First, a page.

Figure 6 gives the relative amplitude spectra for each data set over the early time window. The figure indicates that the I/O and Bison data sets exhibit relatively higher amplitudes and are less spikey then the DFS/v data set. This is in confirmation of the results from the visual comparison of the data stacks.

Fig. 05
Figure 6. Amplitude Spectra - 0.1 to 0.7 sec.

Figure 7 shows the relative amplitude spectra over the intermediate time window which includes the geologic target. The figure again confirms that the 24 bit data sets exhibit relatively higher amplitude and are less spikey. The DFS/v data fails to respond at the high end frequencies.

Fig. 07
Figure 7. Amplitude Spectra - .07 to 1.3 sec.

The amplitude spectra for each data set at large two way reflection time is shown in Figure 8. All three data sets show a similar response. This suggests that the advantage of 24 bit as compared to 16 bit recording can be expected to be reduced with larger travel times.

Fig. 08
Figure 8. Amplitude Spectra - 1.3 to 1.8 sec.

The ability to seismically resolve the geologic objective with confidence is the main criteria for determining the best processed data quality. This can be referred to as "anomaly detection". Detecting subtle variations in seismic character may mean the difference between a producer and a dry hole for many play types.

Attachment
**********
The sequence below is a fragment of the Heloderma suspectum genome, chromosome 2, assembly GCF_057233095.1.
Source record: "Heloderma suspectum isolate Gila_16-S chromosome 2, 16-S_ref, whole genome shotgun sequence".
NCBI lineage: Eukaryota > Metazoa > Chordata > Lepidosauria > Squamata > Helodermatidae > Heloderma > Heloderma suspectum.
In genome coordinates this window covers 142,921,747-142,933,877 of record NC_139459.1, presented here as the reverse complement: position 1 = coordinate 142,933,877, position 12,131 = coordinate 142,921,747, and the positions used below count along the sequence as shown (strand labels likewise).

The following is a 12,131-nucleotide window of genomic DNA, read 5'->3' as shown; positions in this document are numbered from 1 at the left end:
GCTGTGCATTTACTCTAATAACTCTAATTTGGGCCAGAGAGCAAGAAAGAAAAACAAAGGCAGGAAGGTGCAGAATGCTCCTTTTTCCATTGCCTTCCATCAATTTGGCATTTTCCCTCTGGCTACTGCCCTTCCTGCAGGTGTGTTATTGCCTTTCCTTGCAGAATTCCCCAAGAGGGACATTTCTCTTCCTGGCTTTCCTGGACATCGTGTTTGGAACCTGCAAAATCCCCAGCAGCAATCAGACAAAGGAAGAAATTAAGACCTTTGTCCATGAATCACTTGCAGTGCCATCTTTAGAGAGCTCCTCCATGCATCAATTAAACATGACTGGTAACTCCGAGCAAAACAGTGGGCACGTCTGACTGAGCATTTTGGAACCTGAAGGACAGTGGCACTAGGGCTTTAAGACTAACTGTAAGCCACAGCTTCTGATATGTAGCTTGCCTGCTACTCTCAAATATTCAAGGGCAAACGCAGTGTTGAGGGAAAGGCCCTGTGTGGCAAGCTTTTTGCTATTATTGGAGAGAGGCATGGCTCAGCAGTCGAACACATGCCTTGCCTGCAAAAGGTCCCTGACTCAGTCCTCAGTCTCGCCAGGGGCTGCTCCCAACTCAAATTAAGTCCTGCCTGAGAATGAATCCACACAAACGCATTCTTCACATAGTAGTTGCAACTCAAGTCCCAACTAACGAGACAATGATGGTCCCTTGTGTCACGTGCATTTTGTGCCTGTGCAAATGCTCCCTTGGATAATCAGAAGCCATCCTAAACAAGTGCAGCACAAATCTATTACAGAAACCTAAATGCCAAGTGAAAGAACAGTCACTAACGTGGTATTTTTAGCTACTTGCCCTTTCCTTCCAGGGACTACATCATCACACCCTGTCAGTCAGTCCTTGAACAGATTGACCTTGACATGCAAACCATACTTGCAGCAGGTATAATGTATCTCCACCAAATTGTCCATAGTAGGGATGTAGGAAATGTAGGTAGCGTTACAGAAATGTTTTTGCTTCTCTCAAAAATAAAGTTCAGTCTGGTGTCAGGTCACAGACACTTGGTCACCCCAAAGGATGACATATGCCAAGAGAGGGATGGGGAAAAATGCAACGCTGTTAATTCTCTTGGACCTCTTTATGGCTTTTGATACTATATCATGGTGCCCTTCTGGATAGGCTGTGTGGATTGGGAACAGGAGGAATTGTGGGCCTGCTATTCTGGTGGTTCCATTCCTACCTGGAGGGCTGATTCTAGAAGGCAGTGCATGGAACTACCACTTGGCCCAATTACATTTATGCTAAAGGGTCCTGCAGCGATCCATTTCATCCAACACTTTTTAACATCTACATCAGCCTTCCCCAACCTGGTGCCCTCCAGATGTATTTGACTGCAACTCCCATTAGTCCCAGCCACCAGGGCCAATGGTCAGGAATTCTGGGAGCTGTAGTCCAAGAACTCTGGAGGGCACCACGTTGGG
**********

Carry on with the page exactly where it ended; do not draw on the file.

A portion of the final migrated stacks over the eastern edge of the channel anomaly are reproduced in Figure 9. A simple geological interpretation based on this data is also shown. Three data windows within the channel anomaly on each line have been highlighted for comparison and ranked based on the confidence of the interpretation.

Fig. 09
Figure 9. Final Migrated Stacks - Anomaly Detection Capabilities.

It is fair to say that the two 24 bit instruments produce a more focused, continuous and higher frequency picture of the channel anomaly as compared to the 16 bit data. Both 24 bit data sets better define the subtle structural drapes and sags associated with differential compaction, downcutting along the channel margins, the delineation of the reservoir, the transition into fill material or silt plugs and other characteristics that are essential to the full understanding of local geologic conditions important to the exploitation of the channel reservoir.


The following points are presented in summary of this article.

The data area is characterized by poor to moderate seismic data recovery. The gravelly nature of the near surface required that a shot pattern be used. Field records show strong refractions and ground roll wave trains as a result. Reflected events on field monitors exhibit low frequency and low lateral continuity to beyond the target time of interest.